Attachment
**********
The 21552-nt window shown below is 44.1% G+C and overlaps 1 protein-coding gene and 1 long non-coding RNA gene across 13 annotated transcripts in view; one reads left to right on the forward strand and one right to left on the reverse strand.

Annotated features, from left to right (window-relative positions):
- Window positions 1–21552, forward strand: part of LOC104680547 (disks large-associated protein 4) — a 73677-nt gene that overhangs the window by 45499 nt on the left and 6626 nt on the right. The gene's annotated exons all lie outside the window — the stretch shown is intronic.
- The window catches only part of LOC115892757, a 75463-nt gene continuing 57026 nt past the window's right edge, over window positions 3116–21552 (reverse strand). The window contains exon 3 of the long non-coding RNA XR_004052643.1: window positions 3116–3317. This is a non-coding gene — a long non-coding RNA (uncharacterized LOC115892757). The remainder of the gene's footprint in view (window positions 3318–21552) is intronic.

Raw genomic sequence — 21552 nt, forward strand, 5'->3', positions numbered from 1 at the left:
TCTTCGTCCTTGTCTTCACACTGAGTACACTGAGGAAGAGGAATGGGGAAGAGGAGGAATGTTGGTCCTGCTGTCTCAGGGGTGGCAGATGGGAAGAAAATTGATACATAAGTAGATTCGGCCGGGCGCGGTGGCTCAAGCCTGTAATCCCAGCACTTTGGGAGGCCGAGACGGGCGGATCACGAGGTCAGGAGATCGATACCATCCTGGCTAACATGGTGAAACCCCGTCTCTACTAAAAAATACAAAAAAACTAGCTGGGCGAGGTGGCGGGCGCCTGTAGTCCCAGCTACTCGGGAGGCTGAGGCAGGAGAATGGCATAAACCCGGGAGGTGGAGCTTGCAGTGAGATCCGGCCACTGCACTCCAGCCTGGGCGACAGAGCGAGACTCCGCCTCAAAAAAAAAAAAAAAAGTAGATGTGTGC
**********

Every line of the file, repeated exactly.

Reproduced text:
The 21552-nt window shown below is 44.1% G+C and overlaps 1 protein-coding gene and 1 long non-coding RNA gene across 13 annotated transcripts in view; one reads left to right on the forward strand and one right to left on the reverse strand.

Annotated features, from left to right (window-relative positions):
- Window positions 1–21552, forward strand: part of LOC104680547 (disks large-associated protein 4) — a 73677-nt gene that overhangs the window by 45499 nt on the left and 6626 nt on the right. The gene's annotated exons all lie outside the window — the stretch shown is intronic.
- The window catches only part of LOC115892757, a 75463-nt gene continuing 57026 nt past the window's right edge, over window positions 3116–21552 (reverse strand). The window contains exon 3 of the long non-coding RNA XR_004052643.1: window positions 3116–3317. This is a non-coding gene — a long non-coding RNA (uncharacterized LOC115892757). The remainder of the gene's footprint in view (window positions 3318–21552) is intronic.

Raw genomic sequence — 21552 nt, forward strand, 5'->3', positions numbered from 1 at the left:
TCTTCGTCCTTGTCTTCACACTGAGTACACTGAGGAAGAGGAATGGGGAAGAGGAGGAATGTTGGTCCTGCTGTCTCAGGGGTGGCAGATGGGAAGAAAATTGATACATAAGTAGATTCGGCCGGGCGCGGTGGCTCAAGCCTGTAATCCCAGCACTTTGGGAGGCCGAGACGGGCGGATCACGAGGTCAGGAGATCGATACCATCCTGGCTAACATGGTGAAACCCCGTCTCTACTAAAAAATACAAAAAAACTAGCTGGGCGAGGTGGCGGGCGCCTGTAGTCCCAGCTACTCGGGAGGCTGAGGCAGGAGAATGGCATAAACCCGGGAGGTGGAGCTTGCAGTGAGATCCGGCCACTGCACTCCAGCCTGGGCGACAGAGCGAGACTCCGCCTCAAAAAAAAAAAAAAAAGTAGATGTGTGC